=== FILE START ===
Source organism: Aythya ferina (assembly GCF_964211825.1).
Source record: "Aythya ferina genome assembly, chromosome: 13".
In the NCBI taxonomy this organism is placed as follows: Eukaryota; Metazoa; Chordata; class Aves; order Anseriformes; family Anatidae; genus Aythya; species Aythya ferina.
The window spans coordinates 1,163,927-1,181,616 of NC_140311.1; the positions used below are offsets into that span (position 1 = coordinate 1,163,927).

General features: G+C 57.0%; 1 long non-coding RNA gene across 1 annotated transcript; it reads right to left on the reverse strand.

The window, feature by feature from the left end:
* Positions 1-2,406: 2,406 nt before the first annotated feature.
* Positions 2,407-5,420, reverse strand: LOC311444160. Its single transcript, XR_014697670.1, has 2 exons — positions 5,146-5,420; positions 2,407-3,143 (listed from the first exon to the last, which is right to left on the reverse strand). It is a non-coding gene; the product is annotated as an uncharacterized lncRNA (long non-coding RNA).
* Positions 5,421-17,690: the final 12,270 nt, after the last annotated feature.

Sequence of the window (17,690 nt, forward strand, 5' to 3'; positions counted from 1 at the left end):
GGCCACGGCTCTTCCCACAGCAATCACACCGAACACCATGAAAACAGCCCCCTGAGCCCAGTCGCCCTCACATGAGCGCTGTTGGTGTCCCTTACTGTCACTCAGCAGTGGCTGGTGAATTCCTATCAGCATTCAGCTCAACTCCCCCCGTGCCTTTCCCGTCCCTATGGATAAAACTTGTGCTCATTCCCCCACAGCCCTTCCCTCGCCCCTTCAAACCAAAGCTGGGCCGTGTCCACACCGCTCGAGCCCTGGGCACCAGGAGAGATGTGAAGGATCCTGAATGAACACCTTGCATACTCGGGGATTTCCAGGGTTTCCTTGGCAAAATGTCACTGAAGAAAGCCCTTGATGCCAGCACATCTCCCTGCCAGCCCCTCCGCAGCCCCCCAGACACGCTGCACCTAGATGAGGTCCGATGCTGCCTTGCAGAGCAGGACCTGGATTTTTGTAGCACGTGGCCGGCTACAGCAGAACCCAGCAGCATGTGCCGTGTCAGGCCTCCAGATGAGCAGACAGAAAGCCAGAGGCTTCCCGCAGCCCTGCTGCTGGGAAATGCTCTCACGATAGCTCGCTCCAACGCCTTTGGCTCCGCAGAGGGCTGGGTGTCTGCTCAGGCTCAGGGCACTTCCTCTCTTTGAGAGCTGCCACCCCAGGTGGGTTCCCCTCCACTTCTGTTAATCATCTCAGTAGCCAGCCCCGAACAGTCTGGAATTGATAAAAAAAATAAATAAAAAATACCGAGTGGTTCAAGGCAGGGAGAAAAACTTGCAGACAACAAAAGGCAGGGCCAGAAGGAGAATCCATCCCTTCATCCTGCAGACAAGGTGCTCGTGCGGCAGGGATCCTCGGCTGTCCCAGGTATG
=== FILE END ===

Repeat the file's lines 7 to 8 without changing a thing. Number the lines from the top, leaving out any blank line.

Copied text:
* Positions 1-2,406: 2,406 nt before the first annotated feature.
* Positions 2,407-5,420, reverse strand: LOC311444160. Its single transcript, XR_014697670.1, has 2 exons — positions 5,146-5,420; positions 2,407-3,143 (listed from the first exon to the last, which is right to left on the reverse strand). It is a non-coding gene; the product is annotated as an uncharacterized lncRNA (long non-coding RNA).